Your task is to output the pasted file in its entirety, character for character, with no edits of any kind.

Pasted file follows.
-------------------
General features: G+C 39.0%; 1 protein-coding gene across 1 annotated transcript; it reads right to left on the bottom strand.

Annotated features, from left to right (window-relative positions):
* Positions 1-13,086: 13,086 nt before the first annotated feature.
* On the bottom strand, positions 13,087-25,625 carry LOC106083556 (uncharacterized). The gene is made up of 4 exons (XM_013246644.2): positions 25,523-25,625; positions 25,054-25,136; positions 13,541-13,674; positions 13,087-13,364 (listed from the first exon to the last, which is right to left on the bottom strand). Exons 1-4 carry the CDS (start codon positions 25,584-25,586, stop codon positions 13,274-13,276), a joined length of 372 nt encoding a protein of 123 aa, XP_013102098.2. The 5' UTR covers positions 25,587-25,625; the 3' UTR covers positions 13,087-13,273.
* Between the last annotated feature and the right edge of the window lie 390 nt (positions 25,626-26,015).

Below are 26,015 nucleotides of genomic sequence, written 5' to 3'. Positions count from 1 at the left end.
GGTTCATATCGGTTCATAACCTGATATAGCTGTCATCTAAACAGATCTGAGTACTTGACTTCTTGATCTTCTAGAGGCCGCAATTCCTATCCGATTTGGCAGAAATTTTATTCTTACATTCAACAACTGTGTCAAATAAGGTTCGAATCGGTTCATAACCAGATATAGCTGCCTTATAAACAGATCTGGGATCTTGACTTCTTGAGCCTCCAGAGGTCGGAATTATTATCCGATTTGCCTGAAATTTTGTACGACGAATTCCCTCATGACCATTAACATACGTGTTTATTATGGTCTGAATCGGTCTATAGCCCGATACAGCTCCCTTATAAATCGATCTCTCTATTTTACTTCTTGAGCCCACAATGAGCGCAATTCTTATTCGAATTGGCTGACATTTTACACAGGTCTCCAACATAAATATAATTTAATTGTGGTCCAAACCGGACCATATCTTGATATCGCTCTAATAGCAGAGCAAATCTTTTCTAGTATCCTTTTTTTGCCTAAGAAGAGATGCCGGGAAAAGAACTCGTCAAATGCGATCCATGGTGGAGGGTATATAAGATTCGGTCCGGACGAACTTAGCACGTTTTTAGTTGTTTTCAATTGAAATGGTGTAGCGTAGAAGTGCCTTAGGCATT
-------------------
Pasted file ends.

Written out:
General features: G+C 39.0%; 1 protein-coding gene across 1 annotated transcript; it reads right to left on the bottom strand.

Annotated features, from left to right (window-relative positions):
* Positions 1-13,086: 13,086 nt before the first annotated feature.
* On the bottom strand, positions 13,087-25,625 carry LOC106083556 (uncharacterized). The gene is made up of 4 exons (XM_013246644.2): positions 25,523-25,625; positions 25,054-25,136; positions 13,541-13,674; positions 13,087-13,364 (listed from the first exon to the last, which is right to left on the bottom strand). Exons 1-4 carry the CDS (start codon positions 25,584-25,586, stop codon positions 13,274-13,276), a joined length of 372 nt encoding a protein of 123 aa, XP_013102098.2. The 5' UTR covers positions 25,587-25,625; the 3' UTR covers positions 13,087-13,273.
* Between the last annotated feature and the right edge of the window lie 390 nt (positions 25,626-26,015).

Below are 26,015 nucleotides of genomic sequence, written 5' to 3'. Positions count from 1 at the left end.
GGTTCATATCGGTTCATAACCTGATATAGCTGTCATCTAAACAGATCTGAGTACTTGACTTCTTGATCTTCTAGAGGCCGCAATTCCTATCCGATTTGGCAGAAATTTTATTCTTACATTCAACAACTGTGTCAAATAAGGTTCGAATCGGTTCATAACCAGATATAGCTGCCTTATAAACAGATCTGGGATCTTGACTTCTTGAGCCTCCAGAGGTCGGAATTATTATCCGATTTGCCTGAAATTTTGTACGACGAATTCCCTCATGACCATTAACATACGTGTTTATTATGGTCTGAATCGGTCTATAGCCCGATACAGCTCCCTTATAAATCGATCTCTCTATTTTACTTCTTGAGCCCACAATGAGCGCAATTCTTATTCGAATTGGCTGACATTTTACACAGGTCTCCAACATAAATATAATTTAATTGTGGTCCAAACCGGACCATATCTTGATATCGCTCTAATAGCAGAGCAAATCTTTTCTAGTATCCTTTTTTTGCCTAAGAAGAGATGCCGGGAAAAGAACTCGTCAAATGCGATCCATGGTGGAGGGTATATAAGATTCGGTCCGGACGAACTTAGCACGTTTTTAGTTGTTTTCAATTGAAATGGTGTAGCGTAGAAGTGCCTTAGGCATT